individual rights, feminism is also called Aphorism after Aphra Behn, a seventeenth century
feminist and political activist. 

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Beauvoir, Simone de. The Second Sex(trans.) H,M. Parshley, Harmondsworth, 1974. --- London : Pan Books, 1988. Desai, Anita. Voices in the City, Delhi : Orient Paperbacks, 1982. --- “An Interview with Yasodhara Dalmia”, The Times of India, April 29,1983. Deshpande, Shashi. Interview by Vanamala Viswanatha, “A woman’s word….” Literature Alive. 1, December 3, 1987. --- Roots and Shadows, New Delhi : Orient Longman, 1983. (Issued as a Disha Book, 1998). Miller, Jean Baker. Towards a New Psychology of Women, Harmondsworth, 1983 Nahal, Chaman. “Feminism in English Fiction : Forms and Variations” in sushila Singh (ed), Feminism and Recent Fiction in English, New Delhi : Prestige, 1991. Tong, Rosemarie. Feminist Thought, London : Routledge, 1993.

Satinder Kaur, Ram Niwas & Vijay Kumar Rai

A STUDY OF MENTAL HEALTH OF HIGH SCHOOL STUDENTS IN RELATION TO SEX AND HABITATION

Oct-Nov,2015, Vol - 2/12, Page - 3170/3177

Mental health is a positive state of well-being and a combination of good mental, emotional,
social and physical status. The present study was undertaken by the investigators to find out
influence of sex and habitation on mental health of high school students. A sample of 600 high
school students (300 male and 300 female) students of X class were drawn randomly from 30
schools of six districts of Punjab. Mental Health Scale by Dr. Vijay Kumar Rai (1994) was used
to measure mental health of high school students. Mean standard deviation and two-way
analysis of Variance (ANOVA) was employed to test hypotheses. The findings of the study
reveals that no significant difference exist between male and female students but significant
difference was found between rural and urban students in favour of urban students. No
significant interaction effect was found significant between sex and habitation on mental health
Keywords: mental health, sex, habitation 

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Anand, S.P. (1989). Mental Health of high school students. Indian Educational Review (IER), Vol.24 (2), 14-24. Babu, M.Rajendra Nath (2013). Impact of mental health status on academic achievement. Indian Journal of Applied Research, Vol.3(8), 189-191. Bandhana and Sharma, Darshana P. (2012). Home Environment, Mental Health and Academic Achievement among Hr. Secondary School Students. International Journal of Scientific and Research Publications, Vol. 2(5), 1-4. Chawla, Anita (2012) Mental Health And Its Relation To Academic Achievement. A Brief Note On Auto-suggestion To Improve Mental Health. Indian Streams Research Journal, Vol. 2(7), 1-7. Choudhary, Nand kishor (2013). A Study of Mental Health in Relation to Family Environment and Gender Of School Going Adolescents. PARIPEX- Indian Journal of Research, Vol. 3(4), 61-62. Dheventhiran, G. and Babu, R. (2013). A study on the mental health and its relationship with achievement in mathematics of higher secondary students. International Journal of Teacher Educational Research (IJTER) Vol.2 (3), 9-13. Kumar, Naresh and Grewal, Kuldip Kaur (2014). Mental health of school going adolescents: A comparative study. Scholarly Research Journal for Interdisciplinary Studies, Vol. II(XV), 2444-2449. Kumari, P. Lavanya (2012). Influencing factors of Mental Health of Adolescents at School Level. IOSR Journal Of Humanities And Social Science,Vol. 5(40), 48-56. Manjuvani (1995). Sex, Type of School, Standard and Mental Health Status of High School Students. Experiments in Education, 23, 83-87. Nanda, A.K. (1999). Mental health: Conceptual Frame-work. Darshana International, 29(4), 56- 61. Nanda, A.K. (2001) Mental Health of High School Students: A Comparative Study. Indian Psychology Review, 56(1), 2-7. Perumal, R. (2008). Mental Health Status and Locus of Control – A Study with Reference to Eight Standard English Students Achievement. Journal of Educational Research and Extension, Vol. 45 (4),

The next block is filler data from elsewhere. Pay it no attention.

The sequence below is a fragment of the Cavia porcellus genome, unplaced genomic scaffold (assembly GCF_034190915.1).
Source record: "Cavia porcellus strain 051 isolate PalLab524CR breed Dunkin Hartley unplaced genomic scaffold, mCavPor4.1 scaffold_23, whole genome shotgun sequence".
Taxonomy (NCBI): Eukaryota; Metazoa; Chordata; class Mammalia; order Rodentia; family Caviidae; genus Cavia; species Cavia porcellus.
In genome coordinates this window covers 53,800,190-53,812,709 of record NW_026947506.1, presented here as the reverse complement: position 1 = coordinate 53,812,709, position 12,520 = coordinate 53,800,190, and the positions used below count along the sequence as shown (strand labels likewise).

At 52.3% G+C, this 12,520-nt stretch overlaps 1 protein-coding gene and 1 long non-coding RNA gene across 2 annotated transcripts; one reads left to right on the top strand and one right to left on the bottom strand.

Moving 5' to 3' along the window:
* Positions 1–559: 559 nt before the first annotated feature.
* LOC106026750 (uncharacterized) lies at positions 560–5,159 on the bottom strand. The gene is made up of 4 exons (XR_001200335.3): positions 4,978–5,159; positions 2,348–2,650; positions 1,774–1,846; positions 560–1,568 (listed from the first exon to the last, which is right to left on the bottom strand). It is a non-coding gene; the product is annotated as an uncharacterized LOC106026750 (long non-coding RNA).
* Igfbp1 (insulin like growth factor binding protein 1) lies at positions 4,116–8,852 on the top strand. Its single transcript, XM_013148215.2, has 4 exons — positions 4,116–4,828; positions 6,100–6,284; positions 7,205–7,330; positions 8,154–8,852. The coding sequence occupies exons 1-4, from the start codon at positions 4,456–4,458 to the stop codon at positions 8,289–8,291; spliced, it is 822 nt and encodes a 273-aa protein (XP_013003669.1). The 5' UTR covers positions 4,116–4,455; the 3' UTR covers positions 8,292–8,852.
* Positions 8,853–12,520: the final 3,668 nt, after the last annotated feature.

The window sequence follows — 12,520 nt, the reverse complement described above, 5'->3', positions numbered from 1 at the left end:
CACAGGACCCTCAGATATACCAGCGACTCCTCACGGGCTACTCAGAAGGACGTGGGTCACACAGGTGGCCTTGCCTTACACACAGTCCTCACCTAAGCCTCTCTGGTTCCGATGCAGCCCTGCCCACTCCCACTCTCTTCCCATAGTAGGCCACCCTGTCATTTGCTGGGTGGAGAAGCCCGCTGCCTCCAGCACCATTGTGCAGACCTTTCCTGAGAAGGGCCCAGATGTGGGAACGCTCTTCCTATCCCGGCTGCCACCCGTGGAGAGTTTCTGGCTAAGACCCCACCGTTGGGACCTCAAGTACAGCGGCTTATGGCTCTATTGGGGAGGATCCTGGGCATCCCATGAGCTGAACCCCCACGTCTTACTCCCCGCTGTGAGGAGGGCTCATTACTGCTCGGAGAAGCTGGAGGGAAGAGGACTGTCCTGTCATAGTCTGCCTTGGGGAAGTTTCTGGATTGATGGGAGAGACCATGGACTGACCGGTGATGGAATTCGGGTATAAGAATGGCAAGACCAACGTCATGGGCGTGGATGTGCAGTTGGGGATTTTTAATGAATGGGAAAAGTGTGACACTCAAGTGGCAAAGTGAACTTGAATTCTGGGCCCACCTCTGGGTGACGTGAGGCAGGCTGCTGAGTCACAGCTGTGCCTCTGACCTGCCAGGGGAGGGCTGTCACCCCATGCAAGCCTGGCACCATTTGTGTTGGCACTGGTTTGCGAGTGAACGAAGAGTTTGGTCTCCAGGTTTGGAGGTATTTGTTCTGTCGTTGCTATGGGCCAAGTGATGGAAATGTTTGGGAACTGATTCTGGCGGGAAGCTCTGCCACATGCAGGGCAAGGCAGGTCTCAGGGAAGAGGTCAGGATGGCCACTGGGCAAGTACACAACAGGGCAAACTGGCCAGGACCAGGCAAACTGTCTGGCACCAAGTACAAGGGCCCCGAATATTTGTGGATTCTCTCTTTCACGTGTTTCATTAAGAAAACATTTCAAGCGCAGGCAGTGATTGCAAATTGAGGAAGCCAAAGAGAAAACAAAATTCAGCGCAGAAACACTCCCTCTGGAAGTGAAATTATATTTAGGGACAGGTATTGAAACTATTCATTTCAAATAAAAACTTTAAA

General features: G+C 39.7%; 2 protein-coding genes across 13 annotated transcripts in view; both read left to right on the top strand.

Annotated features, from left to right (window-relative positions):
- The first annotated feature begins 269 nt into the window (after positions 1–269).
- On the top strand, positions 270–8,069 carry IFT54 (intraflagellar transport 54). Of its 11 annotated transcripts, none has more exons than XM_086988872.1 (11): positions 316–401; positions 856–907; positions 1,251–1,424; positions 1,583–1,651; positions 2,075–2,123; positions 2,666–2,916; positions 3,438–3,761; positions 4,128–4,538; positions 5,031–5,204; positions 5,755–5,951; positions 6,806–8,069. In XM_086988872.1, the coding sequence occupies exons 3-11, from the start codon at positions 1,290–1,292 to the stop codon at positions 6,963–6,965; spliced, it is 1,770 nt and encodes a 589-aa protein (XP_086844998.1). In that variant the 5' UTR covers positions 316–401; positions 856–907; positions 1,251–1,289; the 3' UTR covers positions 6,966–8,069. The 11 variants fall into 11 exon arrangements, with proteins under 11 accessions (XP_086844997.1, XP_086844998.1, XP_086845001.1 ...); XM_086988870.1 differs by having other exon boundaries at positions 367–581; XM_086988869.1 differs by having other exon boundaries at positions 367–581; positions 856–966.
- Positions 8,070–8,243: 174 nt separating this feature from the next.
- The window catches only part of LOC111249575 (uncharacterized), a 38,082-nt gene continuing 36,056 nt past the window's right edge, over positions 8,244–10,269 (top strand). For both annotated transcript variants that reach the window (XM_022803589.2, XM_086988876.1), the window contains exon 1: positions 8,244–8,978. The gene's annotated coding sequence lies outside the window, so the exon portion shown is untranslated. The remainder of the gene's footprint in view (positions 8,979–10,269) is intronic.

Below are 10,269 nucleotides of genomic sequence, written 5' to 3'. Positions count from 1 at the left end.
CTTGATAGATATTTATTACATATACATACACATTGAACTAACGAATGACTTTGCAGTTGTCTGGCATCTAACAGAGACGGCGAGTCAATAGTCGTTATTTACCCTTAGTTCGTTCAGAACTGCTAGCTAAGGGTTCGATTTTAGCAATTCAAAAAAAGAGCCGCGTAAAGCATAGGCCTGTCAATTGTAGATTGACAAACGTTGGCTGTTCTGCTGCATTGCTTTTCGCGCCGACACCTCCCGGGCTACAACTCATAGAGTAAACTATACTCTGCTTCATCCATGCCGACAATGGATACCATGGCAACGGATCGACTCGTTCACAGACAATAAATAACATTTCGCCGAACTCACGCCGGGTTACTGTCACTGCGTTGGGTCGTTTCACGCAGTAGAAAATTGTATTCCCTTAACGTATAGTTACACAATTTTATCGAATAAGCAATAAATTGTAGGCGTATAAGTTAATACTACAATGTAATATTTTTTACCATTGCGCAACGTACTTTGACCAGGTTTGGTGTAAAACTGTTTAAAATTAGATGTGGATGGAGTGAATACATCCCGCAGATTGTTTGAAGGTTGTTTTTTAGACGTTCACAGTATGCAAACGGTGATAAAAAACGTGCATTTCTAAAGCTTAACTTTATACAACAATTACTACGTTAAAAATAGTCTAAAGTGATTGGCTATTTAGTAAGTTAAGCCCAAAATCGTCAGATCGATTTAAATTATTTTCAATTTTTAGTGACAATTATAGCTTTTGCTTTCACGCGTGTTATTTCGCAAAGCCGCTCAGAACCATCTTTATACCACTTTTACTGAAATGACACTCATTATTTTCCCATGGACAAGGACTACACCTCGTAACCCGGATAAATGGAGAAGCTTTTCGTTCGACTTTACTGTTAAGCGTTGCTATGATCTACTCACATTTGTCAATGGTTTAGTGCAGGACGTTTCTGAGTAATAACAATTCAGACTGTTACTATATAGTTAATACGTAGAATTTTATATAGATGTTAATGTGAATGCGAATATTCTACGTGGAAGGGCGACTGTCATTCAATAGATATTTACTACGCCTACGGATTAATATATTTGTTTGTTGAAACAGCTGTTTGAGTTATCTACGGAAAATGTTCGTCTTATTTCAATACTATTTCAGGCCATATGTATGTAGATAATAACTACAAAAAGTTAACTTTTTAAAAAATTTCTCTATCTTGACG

Chandan Shingte

ROLE OF TEACHER IN SELF MANAGEMENT

Oct-Nov,2015, Vol - 2/12, Page - 3178/3181

 

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Goldstein F. C., & Levin H. S. (1987). Disorders of reasoning and management ability. In M. Meier, A. Benton, & L. Diller (Eds.), Neuropsychological rehabilitation. London: Taylor & Francis Group. 2. Bernd Zimmermann, On pshycological self management processes and history of mathematics, University of Jena 3. Rubin, M., Watt, S. E., & Ramallah, M. (2012). Immigrants’ social integration as a function of approach-avoidance orientation and problem-solving style. International Journal of Intercultural Relations, 36, 498-505. doi:10.1016/j.ijintrel.2011.12.009 4. Dunker, K. (1935). Our Psychologie des produktiven Dickens [The psychology of management]. Berlin: Julius Springer.